The New England North West region has rich and varied mineral and energy resources that have the potential to add value and diversity to the regional economy and that of the State.
These resources also contribute to local and regional development through infrastructure construction and maintenance. Industrial minerals are important inputs to manufacturing and agricultural businesses. Construction materials support new housing developments and the development of infrastructure assets. Energy resources including renewable energy sources are of value not only to the region but also the State.
The NSW Government has several policy and legislative tools to support the sustainable development of the mineral and energy sector, while protecting the environment, agricultural lands and the health of regional communities. This includes the recent improvements to the regulatory environment for coal and petroleum (including coal seam gas) development.
COAL SEAM GAS – natural gas from coal seams (a form of petroleum).
EXTRACTIVE MATERIAL – sand, gravel, clay, soil, rock, stone or similar substances, but does not include turf.
GAS – natural gas found in several different rock types including sandstone, limestone, shale and coal.
MINERAL – a solid naturally occurring substance including, but not limited to, coal, oil shale, agate, bauxite, copper, diamond, emerald, fluorite, gold, graphite, iron, lead, opal, potassium, rutile, ruby, selenium, silver, topaz, vermiculite, zinc and zirconia, but not including petroleum.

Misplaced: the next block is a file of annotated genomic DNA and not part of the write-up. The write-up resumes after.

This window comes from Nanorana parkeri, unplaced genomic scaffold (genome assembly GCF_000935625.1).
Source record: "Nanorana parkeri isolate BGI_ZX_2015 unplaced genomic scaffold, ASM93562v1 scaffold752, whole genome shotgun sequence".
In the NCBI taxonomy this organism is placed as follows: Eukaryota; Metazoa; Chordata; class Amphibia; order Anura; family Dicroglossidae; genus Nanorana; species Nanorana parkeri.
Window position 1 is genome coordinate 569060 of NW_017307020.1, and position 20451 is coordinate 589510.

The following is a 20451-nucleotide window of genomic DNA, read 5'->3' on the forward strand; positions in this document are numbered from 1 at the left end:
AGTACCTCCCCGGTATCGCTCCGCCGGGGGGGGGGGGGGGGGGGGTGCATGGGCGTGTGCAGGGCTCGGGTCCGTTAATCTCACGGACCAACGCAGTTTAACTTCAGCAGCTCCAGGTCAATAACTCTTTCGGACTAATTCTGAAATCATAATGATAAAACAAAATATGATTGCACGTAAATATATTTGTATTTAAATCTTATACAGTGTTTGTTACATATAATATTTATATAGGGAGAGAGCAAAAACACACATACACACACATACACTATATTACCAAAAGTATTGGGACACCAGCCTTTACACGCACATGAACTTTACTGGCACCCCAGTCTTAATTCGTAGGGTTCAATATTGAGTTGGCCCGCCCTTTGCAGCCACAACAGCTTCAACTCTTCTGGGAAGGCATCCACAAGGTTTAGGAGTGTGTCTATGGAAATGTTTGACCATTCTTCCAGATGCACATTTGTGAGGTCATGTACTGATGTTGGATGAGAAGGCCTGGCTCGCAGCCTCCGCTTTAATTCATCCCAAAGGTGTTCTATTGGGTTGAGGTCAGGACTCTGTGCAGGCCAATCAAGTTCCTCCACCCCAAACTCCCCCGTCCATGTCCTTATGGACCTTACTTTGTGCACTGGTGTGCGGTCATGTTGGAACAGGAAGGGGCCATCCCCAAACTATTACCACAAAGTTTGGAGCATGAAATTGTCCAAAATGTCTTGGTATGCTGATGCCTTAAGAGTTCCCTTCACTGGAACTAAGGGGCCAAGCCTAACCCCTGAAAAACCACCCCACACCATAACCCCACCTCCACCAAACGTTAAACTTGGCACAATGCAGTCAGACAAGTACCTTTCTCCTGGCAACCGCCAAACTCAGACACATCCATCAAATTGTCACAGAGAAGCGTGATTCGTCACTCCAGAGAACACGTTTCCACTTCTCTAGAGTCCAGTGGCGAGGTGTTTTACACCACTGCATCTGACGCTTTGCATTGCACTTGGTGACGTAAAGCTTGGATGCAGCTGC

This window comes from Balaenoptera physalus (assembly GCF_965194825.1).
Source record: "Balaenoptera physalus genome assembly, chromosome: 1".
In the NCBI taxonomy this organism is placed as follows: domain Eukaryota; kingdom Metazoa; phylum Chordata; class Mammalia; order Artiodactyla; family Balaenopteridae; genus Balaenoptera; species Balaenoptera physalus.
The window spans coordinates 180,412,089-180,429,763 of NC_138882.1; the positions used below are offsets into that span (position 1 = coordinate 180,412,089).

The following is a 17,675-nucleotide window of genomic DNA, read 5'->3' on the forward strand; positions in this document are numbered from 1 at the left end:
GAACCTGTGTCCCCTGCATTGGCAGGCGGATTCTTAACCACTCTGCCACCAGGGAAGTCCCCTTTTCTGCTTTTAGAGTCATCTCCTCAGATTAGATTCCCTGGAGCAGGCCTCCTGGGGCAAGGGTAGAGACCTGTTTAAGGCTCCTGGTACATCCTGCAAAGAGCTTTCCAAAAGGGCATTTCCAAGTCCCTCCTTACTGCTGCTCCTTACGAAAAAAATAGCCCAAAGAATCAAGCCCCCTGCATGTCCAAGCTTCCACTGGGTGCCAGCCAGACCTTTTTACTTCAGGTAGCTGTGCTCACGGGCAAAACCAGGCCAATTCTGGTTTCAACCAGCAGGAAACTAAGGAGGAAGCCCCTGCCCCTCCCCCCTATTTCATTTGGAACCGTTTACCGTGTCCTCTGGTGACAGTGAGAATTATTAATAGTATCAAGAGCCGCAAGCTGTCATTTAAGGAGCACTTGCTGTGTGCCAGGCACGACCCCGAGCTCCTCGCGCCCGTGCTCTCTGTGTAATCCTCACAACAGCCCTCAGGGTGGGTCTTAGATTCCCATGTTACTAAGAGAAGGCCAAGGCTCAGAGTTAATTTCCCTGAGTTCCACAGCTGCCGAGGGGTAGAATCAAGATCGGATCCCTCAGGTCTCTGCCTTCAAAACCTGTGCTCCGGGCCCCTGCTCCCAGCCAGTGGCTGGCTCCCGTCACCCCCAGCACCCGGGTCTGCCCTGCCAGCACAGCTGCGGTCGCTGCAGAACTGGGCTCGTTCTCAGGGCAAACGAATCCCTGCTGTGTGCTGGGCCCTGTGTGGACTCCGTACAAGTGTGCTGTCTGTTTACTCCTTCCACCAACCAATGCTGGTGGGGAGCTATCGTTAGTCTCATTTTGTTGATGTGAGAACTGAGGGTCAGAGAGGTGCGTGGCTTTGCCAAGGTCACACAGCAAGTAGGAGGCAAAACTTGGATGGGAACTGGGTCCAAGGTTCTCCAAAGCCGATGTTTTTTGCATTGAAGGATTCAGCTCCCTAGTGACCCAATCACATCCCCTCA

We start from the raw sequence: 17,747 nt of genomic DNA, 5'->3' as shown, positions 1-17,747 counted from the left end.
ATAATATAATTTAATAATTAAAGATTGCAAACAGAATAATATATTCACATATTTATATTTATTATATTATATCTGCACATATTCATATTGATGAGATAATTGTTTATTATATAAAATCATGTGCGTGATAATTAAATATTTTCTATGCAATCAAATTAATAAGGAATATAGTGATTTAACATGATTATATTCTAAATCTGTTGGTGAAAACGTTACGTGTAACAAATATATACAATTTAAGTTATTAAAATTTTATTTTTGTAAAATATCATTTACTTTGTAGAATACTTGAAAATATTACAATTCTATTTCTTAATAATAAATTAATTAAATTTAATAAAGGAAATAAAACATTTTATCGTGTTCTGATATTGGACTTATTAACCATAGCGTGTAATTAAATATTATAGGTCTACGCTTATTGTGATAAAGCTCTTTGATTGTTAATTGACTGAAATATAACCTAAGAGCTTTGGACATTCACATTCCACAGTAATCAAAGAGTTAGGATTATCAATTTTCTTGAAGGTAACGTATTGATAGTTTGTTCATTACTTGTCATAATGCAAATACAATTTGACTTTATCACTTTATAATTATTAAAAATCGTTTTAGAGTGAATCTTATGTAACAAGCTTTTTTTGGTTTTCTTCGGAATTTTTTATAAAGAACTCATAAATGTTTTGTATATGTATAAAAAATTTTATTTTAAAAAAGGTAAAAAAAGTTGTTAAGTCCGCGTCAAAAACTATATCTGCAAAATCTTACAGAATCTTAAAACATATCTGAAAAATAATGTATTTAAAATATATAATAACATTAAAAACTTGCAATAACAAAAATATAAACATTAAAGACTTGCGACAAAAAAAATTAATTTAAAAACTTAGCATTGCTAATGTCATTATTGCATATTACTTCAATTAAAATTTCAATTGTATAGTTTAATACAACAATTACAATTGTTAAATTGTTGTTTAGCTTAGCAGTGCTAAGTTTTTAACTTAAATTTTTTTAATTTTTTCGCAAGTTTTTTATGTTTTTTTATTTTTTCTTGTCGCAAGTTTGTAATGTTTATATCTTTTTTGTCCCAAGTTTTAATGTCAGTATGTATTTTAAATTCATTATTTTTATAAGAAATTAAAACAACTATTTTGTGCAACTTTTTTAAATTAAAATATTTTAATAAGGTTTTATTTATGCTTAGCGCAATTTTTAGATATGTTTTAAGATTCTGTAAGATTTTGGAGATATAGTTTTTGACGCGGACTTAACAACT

A full list of minerals can be found in Schedule 1 of the NSW Mining Regulation 2016.
MINERAL AND ENERGY RESOURCES – minerals, petroleum, gemstones, extractive materials and renewable energy.
MINING INDUSTRIES – industries that mine mineral and petroleum resources.
PETROLEUM (INCLUDING OIL & GAS) – any naturally occurring hydrocarbon, whether in a gaseous, liquid or solid state, or a mixture thereof.
Australian and State Government policies relating to the mining and energy industries are continually evolving in response to governments’ improved understanding of national issues and opportunities. Enhancing our collective understanding of the location, value and attributes of mineral and energy resources throughout the region is an important step towards the sustainable management of this sector.
Over the coming decades, the region will continue benefiting from the economic and employment flow-on effects of the development of the mineral and energy industries. The NSW Government will continue to work with the Australian Government to identify lands capable of accommodating large-scale renewable energy projects to support the development of these industries.